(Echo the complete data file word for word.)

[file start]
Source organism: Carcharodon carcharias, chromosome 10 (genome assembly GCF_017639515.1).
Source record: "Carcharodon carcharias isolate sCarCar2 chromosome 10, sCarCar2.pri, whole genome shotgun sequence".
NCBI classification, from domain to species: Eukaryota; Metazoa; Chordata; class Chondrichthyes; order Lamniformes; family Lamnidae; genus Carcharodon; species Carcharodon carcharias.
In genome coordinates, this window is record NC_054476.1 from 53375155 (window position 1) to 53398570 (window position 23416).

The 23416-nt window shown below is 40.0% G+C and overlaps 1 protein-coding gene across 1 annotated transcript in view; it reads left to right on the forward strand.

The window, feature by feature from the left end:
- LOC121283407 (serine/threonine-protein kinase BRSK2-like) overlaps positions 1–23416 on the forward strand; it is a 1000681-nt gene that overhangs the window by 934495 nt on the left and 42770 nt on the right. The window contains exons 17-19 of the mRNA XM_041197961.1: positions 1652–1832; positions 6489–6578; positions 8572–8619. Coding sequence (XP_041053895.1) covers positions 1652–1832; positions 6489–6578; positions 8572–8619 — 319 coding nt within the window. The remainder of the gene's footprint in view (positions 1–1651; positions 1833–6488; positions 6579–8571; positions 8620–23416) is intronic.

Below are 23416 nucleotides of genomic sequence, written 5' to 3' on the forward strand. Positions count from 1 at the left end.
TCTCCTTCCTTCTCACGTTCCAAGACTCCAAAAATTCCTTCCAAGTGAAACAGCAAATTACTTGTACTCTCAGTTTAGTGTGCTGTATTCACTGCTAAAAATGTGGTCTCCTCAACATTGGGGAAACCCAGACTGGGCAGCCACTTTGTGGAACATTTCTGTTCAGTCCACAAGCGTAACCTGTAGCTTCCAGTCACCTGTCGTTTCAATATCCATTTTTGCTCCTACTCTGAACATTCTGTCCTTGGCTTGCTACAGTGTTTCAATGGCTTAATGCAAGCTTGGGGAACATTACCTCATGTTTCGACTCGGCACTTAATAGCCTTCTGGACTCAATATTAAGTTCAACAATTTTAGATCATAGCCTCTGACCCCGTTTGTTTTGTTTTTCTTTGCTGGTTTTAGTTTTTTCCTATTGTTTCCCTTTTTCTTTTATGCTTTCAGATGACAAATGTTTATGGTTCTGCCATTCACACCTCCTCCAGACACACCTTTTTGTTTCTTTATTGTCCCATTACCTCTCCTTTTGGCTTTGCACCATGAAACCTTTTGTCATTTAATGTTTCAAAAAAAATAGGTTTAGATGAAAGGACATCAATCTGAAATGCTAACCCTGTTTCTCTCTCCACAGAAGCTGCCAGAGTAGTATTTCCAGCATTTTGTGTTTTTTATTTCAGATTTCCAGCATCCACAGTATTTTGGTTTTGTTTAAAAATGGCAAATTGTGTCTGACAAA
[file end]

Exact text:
Source organism: Carcharodon carcharias, chromosome 10 (genome assembly GCF_017639515.1).
Source record: "Carcharodon carcharias isolate sCarCar2 chromosome 10, sCarCar2.pri, whole genome shotgun sequence".
NCBI classification, from domain to species: Eukaryota; Metazoa; Chordata; class Chondrichthyes; order Lamniformes; family Lamnidae; genus Carcharodon; species Carcharodon carcharias.
In genome coordinates, this window is record NC_054476.1 from 53375155 (window position 1) to 53398570 (window position 23416).

The 23416-nt window shown below is 40.0% G+C and overlaps 1 protein-coding gene across 1 annotated transcript in view; it reads left to right on the forward strand.

The window, feature by feature from the left end:
- LOC121283407 (serine/threonine-protein kinase BRSK2-like) overlaps positions 1–23416 on the forward strand; it is a 1000681-nt gene that overhangs the window by 934495 nt on the left and 42770 nt on the right. The window contains exons 17-19 of the mRNA XM_041197961.1: positions 1652–1832; positions 6489–6578; positions 8572–8619. Coding sequence (XP_041053895.1) covers positions 1652–1832; positions 6489–6578; positions 8572–8619 — 319 coding nt within the window. The remainder of the gene's footprint in view (positions 1–1651; positions 1833–6488; positions 6579–8571; positions 8620–23416) is intronic.

Below are 23416 nucleotides of genomic sequence, written 5' to 3' on the forward strand. Positions count from 1 at the left end.
TCTCCTTCCTTCTCACGTTCCAAGACTCCAAAAATTCCTTCCAAGTGAAACAGCAAATTACTTGTACTCTCAGTTTAGTGTGCTGTATTCACTGCTAAAAATGTGGTCTCCTCAACATTGGGGAAACCCAGACTGGGCAGCCACTTTGTGGAACATTTCTGTTCAGTCCACAAGCGTAACCTGTAGCTTCCAGTCACCTGTCGTTTCAATATCCATTTTTGCTCCTACTCTGAACATTCTGTCCTTGGCTTGCTACAGTGTTTCAATGGCTTAATGCAAGCTTGGGGAACATTACCTCATGTTTCGACTCGGCACTTAATAGCCTTCTGGACTCAATATTAAGTTCAACAATTTTAGATCATAGCCTCTGACCCCGTTTGTTTTGTTTTTCTTTGCTGGTTTTAGTTTTTTCCTATTGTTTCCCTTTTTCTTTTATGCTTTCAGATGACAAATGTTTATGGTTCTGCCATTCACACCTCCTCCAGACACACCTTTTTGTTTCTTTATTGTCCCATTACCTCTCCTTTTGGCTTTGCACCATGAAACCTTTTGTCATTTAATGTTTCAAAAAAAATAGGTTTAGATGAAAGGACATCAATCTGAAATGCTAACCCTGTTTCTCTCTCCACAGAAGCTGCCAGAGTAGTATTTCCAGCATTTTGTGTTTTTTATTTCAGATTTCCAGCATCCACAGTATTTTGGTTTTGTTTAAAAATGGCAAATTGTGTCTGACAAA